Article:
So I sat down. And I slowly removed those old shoes. I looked at them and realized that giving them to my friend in exchange for the new ones was the best thing I could do. Slowly I put them in those outstretched hands, as the new ones were gently slipped on my feet.

And what a difference! I suddenly felt better than I ever had in my life! I felt like a new person. Someone who could go out and conquer the world. Well, not maybe the world, not quite yet, but I could certainly make changes in my life.

And I am making those changes. It’s amazing what these new pair of shoes has done.

Are you ready for a new pair of shoes in your life? I know it’s scary sometimes, but taking such a gift from someone who only wants your sorrow and sadness in return for giving you a new outlook on life is an amazing feeling.

Try it. And tell me what those new shoes have done for you!

Note: If you haven’t read the other two posts in this series, please go to What Kind of Shoes Are You Walking In? and You Need to Borrow My Shoes.

If the Shoe Fits

If the shoe fits, then wear it.

We’ve all heard that expression a thousand times at least. Probably used it a thousand times as well. And lately I’ve found myself using it a lot more than I really should.

You see, the expression is normally used when someone thinks they’re being referred to in a negative way by someone else. And of course they want to know if “you’re certainly not referring to me, are you?”

If the shoe fits, maybe you’re already wearing it. Maybe you’re feeling a bit guilty, because you’ve been caught doing or saying something you know you shouldn’t do or say.

Maybe if that shoe fits a little too well, then maybe you need to look at that shoe and see what it adds to the outfit you’re wearing.

Green-ShoesIs it a green shoe, perhaps, that causes you to look at other people and decide they have everything you want, everything you think you should have? You’re so jealous of them, and that green shoe of envy makes you continually put them down, talk bad about them. Why? Because in all honesty, you want to wear their shiny leather shoes that seem to take them places that you think you should be going instead of them. But they won’t let you share.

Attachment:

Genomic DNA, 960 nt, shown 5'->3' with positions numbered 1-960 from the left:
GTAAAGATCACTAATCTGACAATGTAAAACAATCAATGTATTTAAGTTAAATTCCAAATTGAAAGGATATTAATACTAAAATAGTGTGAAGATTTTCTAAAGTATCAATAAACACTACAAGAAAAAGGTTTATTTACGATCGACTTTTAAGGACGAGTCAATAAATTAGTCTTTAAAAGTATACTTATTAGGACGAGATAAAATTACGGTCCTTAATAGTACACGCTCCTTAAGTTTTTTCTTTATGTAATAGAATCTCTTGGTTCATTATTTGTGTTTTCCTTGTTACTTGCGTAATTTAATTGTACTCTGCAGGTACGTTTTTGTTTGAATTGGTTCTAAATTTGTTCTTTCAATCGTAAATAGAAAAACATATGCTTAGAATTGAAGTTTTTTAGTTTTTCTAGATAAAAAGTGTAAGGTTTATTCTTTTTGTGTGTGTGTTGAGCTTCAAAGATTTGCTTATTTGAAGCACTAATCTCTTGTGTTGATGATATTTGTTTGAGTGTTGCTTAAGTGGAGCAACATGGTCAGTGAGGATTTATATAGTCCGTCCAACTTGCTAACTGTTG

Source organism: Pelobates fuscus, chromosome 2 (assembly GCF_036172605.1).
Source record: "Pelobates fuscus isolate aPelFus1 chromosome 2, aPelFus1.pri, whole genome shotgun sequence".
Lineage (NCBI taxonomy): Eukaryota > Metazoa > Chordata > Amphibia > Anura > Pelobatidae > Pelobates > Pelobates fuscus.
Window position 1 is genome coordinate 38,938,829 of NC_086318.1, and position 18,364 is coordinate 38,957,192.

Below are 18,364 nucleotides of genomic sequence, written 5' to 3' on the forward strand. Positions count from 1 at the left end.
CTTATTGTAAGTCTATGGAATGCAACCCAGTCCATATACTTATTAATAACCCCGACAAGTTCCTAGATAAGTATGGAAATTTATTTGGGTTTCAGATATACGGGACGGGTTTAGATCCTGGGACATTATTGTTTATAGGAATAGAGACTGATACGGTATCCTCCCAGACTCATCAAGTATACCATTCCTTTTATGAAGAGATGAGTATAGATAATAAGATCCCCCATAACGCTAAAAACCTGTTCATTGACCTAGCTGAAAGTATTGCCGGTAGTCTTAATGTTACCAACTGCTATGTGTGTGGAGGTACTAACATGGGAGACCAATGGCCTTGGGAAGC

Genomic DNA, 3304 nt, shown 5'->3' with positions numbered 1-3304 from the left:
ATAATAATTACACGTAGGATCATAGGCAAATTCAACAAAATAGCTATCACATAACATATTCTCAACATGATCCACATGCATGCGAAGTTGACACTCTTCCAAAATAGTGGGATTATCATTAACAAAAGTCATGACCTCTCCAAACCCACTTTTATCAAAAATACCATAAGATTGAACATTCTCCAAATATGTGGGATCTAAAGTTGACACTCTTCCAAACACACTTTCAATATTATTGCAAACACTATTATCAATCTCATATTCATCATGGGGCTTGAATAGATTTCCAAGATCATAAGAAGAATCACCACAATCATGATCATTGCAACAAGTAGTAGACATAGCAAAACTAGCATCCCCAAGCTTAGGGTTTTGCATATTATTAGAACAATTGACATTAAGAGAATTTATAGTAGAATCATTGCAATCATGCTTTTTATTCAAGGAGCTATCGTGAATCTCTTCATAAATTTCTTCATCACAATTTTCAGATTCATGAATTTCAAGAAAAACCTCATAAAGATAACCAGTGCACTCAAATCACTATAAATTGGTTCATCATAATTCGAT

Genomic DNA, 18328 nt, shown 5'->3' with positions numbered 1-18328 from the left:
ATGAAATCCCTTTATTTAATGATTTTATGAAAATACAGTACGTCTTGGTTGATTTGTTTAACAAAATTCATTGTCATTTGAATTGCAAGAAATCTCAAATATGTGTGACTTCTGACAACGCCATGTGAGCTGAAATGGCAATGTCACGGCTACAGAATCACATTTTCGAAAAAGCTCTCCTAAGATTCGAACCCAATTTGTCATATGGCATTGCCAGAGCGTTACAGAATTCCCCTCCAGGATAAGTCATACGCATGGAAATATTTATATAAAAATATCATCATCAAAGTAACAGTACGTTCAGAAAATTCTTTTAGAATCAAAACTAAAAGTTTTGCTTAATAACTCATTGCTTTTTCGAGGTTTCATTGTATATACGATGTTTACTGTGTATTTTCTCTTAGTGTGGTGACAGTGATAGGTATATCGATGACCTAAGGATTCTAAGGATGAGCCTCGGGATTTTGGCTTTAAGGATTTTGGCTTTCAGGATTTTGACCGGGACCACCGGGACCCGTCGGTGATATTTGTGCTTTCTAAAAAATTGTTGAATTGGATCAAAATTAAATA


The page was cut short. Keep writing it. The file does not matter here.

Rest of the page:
you-you-shoes1Is it a red shoe that suddenly causes you to be angry at everyone? Like the person who was wearing it before you tried it on. You didn’t even know how angry they were, let alone why. Maybe you’re already getting angry at someone seemingly for no reason, and you really don’t know how to explain it. But you know how you feel and if anyone gets in your way, watch out! Hidden anger that’s suppressed for a long time can reveal itself in dangerous and sometimes almost deadly ways. Is that a shoe you want to keep wearing?

Yellow-ShoesMaybe it’s a yellow shoe. And as soon as you put it on you felt the fear and intimidation and insecurity immediately. You never knew all those feelings were there. When your friend was wearing them, she seemed so in control of her life. Nothing could get the best of her; everything she did seemed to work out perfectly. But wearing her shoes, it’s a different feeling entirely. And it’s very uncomfortable in those shoes.